Pounding out aggression
Turns into obsession
Cannot kill the battery
Elon Musk. The name is synonymous with eccentric genius. When it comes to his electric car company, the mighty Tesla, Inc. (TSLA), well, that stock has been an investor juggernaut that’s up some 370% year to date. Yes, you read that number correctly. Yet today, TSLA shares were down (about 7.5% midway through Wednesday’s session). One reason why was a sell-the-news reaction to the company’s “Battery Day” on Tuesday.
Yet that selling aside, the big picture indicates that, when it comes to the electric car and the technology that is destined to exponentially improve in the coming years, well, to borrow a verse from the great Metallica, you “cannot kill the battery.”
Think of Tesla’s Battery Day as a sort of PR event/shareholder meeting. And in inimitable style, Musk and key executives conducted the outdoor event, not just to a crowd of socially distanced people, but to a parking lot of socially distanced Tesla automobiles with their shareholder drivers inside. The drivers even honked their horns in what was presumably mass approval at what they heard.
Musk and his executives discussed the current state of Tesla, and consistent with his tendency to make new model news, Musk announced a yet-to-be-named $25,000 Tesla vehicle that is in the works. That reduced price will be offered thanks to what he said would be cost savings in battery production that will touch all of the company’s products.
Courtesy of Stockcharts.com
And it is about that battery technology that this Battery Day was focused on. Specifically, Musk said that there are three key components to a future world of sustainable energy: sustainable-energy generation, storage and electric vehicles. “So, we intend to play a significant role in all three,” stated Musk. Hey, would we expect Elon Musk to play anything but a significant role in whatever he does?
To get there, Musk and team theorized that the world needs to produce 10 terawatt-hours’ worth of energy per year. To give you an idea of how much energy that is, Musk said that that amount was more than 100 times Tesla’s current terawatt hours’ production level.
“Today’s batteries can’t scale fast enough. They’re just too small,” Musk said. In order to have electric cars continue their growth against their fossil fuel-powered rivals, they’ll need to continue to get cheaper. To achieve that cost savings, Tesla plans to halve the cost of producing every kilowatt-hour with what are known as continuous cylindrical cells.
These continuous cylindrical cells represent a new battery architecture that Musk says will result in five times more energy production and a 16% increase in vehicle battery range that also comes with six times the power output. Musk also said that the production of this new technology was already beginning at a pilot plant.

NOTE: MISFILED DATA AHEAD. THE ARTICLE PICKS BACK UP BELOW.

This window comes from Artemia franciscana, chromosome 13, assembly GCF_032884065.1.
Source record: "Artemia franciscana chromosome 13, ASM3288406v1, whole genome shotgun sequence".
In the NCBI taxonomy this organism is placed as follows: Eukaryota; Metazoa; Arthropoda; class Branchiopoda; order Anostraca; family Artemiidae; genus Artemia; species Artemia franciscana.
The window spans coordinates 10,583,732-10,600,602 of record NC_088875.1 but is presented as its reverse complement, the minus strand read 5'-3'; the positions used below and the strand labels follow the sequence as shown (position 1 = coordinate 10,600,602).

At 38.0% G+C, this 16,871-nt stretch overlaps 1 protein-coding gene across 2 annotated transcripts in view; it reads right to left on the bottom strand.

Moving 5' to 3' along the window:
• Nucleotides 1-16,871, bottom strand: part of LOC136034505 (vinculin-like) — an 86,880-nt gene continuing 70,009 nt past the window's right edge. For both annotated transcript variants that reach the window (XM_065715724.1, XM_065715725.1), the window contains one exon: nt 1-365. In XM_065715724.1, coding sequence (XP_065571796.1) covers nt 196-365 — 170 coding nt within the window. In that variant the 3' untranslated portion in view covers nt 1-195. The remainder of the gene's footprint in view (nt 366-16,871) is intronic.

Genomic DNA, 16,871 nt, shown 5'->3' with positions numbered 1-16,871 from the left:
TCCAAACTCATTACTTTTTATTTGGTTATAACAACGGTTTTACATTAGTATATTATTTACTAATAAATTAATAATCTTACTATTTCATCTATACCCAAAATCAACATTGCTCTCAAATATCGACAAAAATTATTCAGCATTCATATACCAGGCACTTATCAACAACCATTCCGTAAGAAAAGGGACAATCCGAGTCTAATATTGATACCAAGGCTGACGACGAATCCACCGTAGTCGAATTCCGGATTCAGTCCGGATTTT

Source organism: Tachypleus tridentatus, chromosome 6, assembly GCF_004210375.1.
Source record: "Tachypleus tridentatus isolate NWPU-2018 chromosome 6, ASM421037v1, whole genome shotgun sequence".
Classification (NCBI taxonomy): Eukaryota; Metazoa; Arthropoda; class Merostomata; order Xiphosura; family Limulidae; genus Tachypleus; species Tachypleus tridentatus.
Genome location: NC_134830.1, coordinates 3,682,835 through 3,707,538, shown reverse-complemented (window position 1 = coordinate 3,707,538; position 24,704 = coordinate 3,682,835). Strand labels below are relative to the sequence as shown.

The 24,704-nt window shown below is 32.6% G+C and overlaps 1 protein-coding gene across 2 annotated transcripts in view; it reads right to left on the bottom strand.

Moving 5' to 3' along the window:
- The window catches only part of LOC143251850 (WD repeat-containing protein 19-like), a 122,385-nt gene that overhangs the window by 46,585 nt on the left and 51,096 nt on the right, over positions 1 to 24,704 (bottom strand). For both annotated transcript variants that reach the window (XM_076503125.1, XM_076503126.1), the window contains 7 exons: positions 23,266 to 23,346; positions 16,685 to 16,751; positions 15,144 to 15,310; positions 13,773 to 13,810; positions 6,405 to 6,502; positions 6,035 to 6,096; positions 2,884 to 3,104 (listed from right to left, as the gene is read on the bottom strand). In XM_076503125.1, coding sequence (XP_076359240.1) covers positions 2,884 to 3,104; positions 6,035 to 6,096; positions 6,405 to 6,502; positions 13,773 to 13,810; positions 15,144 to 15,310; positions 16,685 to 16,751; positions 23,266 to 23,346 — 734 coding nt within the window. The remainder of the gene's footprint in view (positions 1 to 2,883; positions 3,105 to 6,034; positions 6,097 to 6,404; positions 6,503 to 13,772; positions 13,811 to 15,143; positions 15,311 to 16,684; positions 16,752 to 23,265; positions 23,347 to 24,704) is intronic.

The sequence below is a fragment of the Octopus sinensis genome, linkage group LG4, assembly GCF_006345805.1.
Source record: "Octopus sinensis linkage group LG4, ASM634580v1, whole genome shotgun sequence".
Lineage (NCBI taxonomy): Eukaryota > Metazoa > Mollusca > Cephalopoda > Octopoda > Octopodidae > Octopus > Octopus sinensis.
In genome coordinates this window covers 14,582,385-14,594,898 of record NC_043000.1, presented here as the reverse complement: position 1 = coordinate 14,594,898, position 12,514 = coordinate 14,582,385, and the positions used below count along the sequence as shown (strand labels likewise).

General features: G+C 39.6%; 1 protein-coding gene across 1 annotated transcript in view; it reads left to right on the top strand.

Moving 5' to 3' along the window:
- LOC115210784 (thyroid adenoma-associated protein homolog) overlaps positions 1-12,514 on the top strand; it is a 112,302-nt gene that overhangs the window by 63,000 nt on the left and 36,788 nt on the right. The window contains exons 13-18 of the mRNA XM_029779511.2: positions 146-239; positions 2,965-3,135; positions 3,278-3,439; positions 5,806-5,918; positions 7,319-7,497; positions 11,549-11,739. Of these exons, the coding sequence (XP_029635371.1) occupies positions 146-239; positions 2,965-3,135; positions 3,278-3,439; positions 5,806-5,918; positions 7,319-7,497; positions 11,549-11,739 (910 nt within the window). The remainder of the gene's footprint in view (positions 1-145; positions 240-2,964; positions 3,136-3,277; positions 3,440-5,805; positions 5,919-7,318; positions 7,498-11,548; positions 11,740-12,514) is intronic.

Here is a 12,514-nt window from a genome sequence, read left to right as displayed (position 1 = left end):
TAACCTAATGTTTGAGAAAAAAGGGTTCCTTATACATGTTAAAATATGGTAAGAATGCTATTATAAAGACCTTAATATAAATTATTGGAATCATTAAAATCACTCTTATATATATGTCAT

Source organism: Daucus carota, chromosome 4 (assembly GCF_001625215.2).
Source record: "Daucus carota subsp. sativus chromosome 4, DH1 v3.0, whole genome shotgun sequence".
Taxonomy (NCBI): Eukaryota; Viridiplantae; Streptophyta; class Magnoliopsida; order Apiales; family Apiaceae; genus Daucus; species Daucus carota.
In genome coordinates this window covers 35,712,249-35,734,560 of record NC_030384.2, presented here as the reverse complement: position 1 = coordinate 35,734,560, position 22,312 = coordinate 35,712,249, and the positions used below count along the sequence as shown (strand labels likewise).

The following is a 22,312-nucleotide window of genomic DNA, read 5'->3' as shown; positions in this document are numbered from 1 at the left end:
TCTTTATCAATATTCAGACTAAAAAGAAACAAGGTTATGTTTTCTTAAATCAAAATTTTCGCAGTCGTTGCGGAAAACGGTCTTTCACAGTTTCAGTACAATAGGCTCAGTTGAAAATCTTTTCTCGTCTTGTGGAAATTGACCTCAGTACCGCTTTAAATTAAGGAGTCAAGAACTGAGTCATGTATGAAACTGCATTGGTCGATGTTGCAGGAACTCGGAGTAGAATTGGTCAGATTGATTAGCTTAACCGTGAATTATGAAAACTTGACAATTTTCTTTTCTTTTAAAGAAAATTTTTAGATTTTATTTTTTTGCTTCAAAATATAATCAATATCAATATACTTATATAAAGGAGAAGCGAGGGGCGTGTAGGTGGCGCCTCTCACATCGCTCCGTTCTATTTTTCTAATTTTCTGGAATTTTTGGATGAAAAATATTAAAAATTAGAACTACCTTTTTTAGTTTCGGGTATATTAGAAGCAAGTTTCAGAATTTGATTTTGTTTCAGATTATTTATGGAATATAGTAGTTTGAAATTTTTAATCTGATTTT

“It will take about a year to reach the 10-gigawatt-hour capacity,” according to Musk, who added that by 2030 he expects Tesla would be able to produce three terawatt-hours of energy every year.
Musk also mentioned another development that actually had wider implications for the lithium industry, particularly companies such as leading lithium producer Albemarle (ALB). Tesla executives said that the company acquired a 10,000-acre mining site to produce even more of its lithium battery components in-house.
“There really is enough lithium in Nevada alone to electrify the entire U.S. fleet,” said Tesla executive Drew Baglino, senior vice president of power train and energy engineering.
The combination of new technologies that use less lithium, yet deliver more power at a lower cost to Tesla via its entry into the mining space, created a sell-off in ALB as well as big-name lithium stock Sociedad Química y Minera de Chile S.A. (SQM). Yet, despite the double-digit-percentage selling in ALB and SQM today, I think it behooves us to remember Metallica here, because even Tesla “cannot kill the battery” — either the existing battery technology or the companies that produce the lithium which goes into all sorts of batteries, not just Tesla automobiles.
So, while the long-term trend in lithium is for new and better technology to continue making lithium batteries more efficient (and therefore require less lithium), the counterbalancing trend is a world increasingly looking to add electric vehicles of all sorts to the global transportation grid.
This electrification of transportation will mean more aggregate lithium demand and the need to make more and more batteries — and that means long-term opportunity for investors in both Tesla and in lithium manufacturers.
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